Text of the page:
Modern Portfolio Theory is predicated on the ability to construct an efficient frontier based on returns, correlations, and volatility. Each of these parameters needs to be accurate for the efficient frontier to be accurate. Since forecasting is tough, often historical averages are used. Since the next five or ten years is never exactly like the last 50 years, that method has significant problems. Apologists for modern portfolio theory claim that better efficient frontiers can be generated by estimating the inputs. Let’s imagine, for a moment, that this can actually be done with some accuracy.And that's a wrap.
There’s still a big problem. Volatility bumps up during adverse market conditions, as reported by Research Affiliates. And correlations change during declines—and not in a good way.
From the abstract of a recent paper, Quantifying the Behavior of Stock Correlations Under Market Stress:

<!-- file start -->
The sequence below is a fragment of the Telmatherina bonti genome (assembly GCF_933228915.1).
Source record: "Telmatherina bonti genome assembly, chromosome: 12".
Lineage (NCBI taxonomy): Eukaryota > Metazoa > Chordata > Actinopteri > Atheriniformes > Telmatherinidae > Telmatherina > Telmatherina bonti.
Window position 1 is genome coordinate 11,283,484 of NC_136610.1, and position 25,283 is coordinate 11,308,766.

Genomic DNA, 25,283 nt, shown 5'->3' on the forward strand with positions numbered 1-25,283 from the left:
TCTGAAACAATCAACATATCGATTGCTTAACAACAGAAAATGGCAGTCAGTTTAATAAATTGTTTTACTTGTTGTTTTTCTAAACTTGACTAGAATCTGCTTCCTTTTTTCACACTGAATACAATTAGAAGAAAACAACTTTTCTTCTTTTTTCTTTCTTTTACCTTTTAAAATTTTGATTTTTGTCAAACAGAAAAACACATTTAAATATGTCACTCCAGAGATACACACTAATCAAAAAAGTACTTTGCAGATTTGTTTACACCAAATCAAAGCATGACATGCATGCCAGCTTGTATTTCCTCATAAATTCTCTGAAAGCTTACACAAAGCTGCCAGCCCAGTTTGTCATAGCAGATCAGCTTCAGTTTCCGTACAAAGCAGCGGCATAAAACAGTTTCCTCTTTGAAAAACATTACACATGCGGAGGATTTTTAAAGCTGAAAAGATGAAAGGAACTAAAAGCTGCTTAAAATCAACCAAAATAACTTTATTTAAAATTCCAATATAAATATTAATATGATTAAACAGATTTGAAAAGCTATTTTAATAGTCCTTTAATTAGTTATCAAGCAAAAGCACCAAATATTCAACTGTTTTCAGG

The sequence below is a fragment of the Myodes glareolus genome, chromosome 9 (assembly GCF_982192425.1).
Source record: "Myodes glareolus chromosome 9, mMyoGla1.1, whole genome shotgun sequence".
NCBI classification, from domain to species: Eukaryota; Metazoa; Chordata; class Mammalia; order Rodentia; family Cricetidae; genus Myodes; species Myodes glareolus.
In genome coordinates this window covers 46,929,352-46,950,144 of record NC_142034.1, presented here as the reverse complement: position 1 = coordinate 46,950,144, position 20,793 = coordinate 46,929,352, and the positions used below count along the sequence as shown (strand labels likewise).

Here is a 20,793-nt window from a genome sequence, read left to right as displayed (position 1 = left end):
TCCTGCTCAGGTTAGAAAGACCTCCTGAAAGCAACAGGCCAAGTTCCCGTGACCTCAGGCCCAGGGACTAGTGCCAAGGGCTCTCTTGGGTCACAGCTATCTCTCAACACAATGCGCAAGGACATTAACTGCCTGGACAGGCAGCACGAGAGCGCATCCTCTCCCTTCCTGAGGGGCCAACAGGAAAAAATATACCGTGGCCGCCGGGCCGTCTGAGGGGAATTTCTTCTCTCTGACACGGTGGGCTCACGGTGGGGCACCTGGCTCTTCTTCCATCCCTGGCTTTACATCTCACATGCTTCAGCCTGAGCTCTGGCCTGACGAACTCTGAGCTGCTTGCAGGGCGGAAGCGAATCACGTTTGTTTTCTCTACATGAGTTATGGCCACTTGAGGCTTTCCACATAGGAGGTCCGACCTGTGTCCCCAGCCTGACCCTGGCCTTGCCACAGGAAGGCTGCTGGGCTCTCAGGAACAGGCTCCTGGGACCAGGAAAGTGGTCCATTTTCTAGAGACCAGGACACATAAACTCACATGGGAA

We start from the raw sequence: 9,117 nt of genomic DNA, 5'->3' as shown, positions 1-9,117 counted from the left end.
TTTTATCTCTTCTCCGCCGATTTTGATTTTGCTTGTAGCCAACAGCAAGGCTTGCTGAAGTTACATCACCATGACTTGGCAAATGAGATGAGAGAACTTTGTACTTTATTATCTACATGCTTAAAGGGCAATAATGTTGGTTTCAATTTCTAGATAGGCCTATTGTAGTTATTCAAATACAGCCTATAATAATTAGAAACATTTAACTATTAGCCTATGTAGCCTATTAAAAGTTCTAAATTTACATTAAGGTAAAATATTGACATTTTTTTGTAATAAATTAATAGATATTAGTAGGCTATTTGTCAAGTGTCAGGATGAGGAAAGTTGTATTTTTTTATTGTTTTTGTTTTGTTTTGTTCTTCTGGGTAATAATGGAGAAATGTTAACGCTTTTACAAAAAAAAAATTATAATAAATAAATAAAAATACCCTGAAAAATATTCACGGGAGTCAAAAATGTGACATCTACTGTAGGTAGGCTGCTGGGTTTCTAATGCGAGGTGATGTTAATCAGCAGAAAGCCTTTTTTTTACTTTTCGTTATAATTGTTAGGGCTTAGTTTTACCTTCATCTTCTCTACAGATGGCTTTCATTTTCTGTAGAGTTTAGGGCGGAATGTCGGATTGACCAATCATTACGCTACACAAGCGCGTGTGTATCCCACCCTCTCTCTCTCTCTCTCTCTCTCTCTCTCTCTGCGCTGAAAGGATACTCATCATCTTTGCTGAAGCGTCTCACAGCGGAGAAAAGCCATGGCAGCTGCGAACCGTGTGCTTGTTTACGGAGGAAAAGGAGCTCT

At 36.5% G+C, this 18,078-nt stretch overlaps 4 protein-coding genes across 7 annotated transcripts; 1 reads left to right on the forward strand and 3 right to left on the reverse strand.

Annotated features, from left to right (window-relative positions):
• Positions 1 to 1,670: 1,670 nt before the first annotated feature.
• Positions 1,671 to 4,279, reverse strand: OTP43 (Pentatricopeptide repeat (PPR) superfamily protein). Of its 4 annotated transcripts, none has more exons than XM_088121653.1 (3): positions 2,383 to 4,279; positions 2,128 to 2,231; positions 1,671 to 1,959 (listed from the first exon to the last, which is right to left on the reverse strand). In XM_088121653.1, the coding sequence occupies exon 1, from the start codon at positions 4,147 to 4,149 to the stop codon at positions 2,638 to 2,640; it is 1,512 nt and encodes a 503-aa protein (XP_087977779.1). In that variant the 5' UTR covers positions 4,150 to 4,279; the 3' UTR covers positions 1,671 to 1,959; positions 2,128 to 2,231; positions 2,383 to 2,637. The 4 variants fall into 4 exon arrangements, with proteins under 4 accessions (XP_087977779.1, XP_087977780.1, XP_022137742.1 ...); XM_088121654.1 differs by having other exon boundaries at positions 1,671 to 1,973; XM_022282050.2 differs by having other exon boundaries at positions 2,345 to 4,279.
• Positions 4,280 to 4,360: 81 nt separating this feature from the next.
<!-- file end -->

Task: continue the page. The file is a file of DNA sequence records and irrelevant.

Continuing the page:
Understanding correlations in complex systems is crucial in the face of turbulence, such as the ongoing financial crisis. However, in complex systems, such as financial systems, correlations are not constant but instead vary in time. Here we address the question of quantifying state-dependent correlations in stock markets. Reliable estimates of correlations are absolutely necessary to protect a portfolio. We analyze 72 years of daily closing prices of the 30 stocks forming the Dow Jones Industrial Average (DJIA). We find the striking result that the average correlation among these stocks scales linearly with market stress reflected by normalized DJIA index returns on various time scales. Consequently, the diversification effect which should protect a portfolio melts away in times of market losses, just when it would most urgently be needed.I bolded the part that is most inconvenient for modern portfolio theory. By the way, this isn’t really cutting edge. The rising correlation problem isn’t new, but I find it interesting that academic papers are still being written on it in 2012....MORE
Tuesday, November 20, 2012
Another Blow to Modern Portfolio Theory
From Systematic Relative Strength: